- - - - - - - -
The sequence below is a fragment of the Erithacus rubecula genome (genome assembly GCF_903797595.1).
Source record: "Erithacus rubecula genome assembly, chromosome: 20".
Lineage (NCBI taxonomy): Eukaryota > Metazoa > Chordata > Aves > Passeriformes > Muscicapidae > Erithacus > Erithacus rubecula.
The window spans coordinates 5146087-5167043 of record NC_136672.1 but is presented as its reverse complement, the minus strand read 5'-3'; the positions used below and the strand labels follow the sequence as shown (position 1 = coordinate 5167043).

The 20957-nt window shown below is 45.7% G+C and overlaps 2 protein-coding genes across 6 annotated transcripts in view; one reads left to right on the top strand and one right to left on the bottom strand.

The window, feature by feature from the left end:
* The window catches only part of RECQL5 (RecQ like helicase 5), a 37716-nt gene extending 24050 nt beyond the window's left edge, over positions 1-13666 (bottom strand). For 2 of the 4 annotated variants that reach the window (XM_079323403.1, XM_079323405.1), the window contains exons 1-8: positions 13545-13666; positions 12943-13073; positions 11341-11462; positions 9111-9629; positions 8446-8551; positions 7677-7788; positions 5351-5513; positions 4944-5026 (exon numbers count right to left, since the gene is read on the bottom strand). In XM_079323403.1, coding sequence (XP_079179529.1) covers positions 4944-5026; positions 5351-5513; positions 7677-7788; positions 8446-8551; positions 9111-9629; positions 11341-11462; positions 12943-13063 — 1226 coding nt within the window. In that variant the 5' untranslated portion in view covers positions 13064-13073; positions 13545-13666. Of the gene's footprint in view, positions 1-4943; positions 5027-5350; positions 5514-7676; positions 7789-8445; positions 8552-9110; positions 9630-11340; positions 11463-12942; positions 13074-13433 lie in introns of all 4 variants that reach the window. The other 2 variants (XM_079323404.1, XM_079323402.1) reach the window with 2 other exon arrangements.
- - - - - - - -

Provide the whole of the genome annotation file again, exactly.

The sequence below is a fragment of the Erithacus rubecula genome (genome assembly GCF_903797595.1).
Source record: "Erithacus rubecula genome assembly, chromosome: 20".
Lineage (NCBI taxonomy): Eukaryota > Metazoa > Chordata > Aves > Passeriformes > Muscicapidae > Erithacus > Erithacus rubecula.
The window spans coordinates 5146087-5167043 of record NC_136672.1 but is presented as its reverse complement, the minus strand read 5'-3'; the positions used below and the strand labels follow the sequence as shown (position 1 = coordinate 5167043).

The 20957-nt window shown below is 45.7% G+C and overlaps 2 protein-coding genes across 6 annotated transcripts in view; one reads left to right on the top strand and one right to left on the bottom strand.

The window, feature by feature from the left end:
* The window catches only part of RECQL5 (RecQ like helicase 5), a 37716-nt gene extending 24050 nt beyond the window's left edge, over positions 1-13666 (bottom strand). For 2 of the 4 annotated variants that reach the window (XM_079323403.1, XM_079323405.1), the window contains exons 1-8: positions 13545-13666; positions 12943-13073; positions 11341-11462; positions 9111-9629; positions 8446-8551; positions 7677-7788; positions 5351-5513; positions 4944-5026 (exon numbers count right to left, since the gene is read on the bottom strand). In XM_079323403.1, coding sequence (XP_079179529.1) covers positions 4944-5026; positions 5351-5513; positions 7677-7788; positions 8446-8551; positions 9111-9629; positions 11341-11462; positions 12943-13063 — 1226 coding nt within the window. In that variant the 5' untranslated portion in view covers positions 13064-13073; positions 13545-13666. Of the gene's footprint in view, positions 1-4943; positions 5027-5350; positions 5514-7676; positions 7789-8445; positions 8552-9110; positions 9630-11340; positions 11463-12942; positions 13074-13433 lie in introns of all 4 variants that reach the window. The other 2 variants (XM_079323404.1, XM_079323402.1) reach the window with 2 other exon arrangements.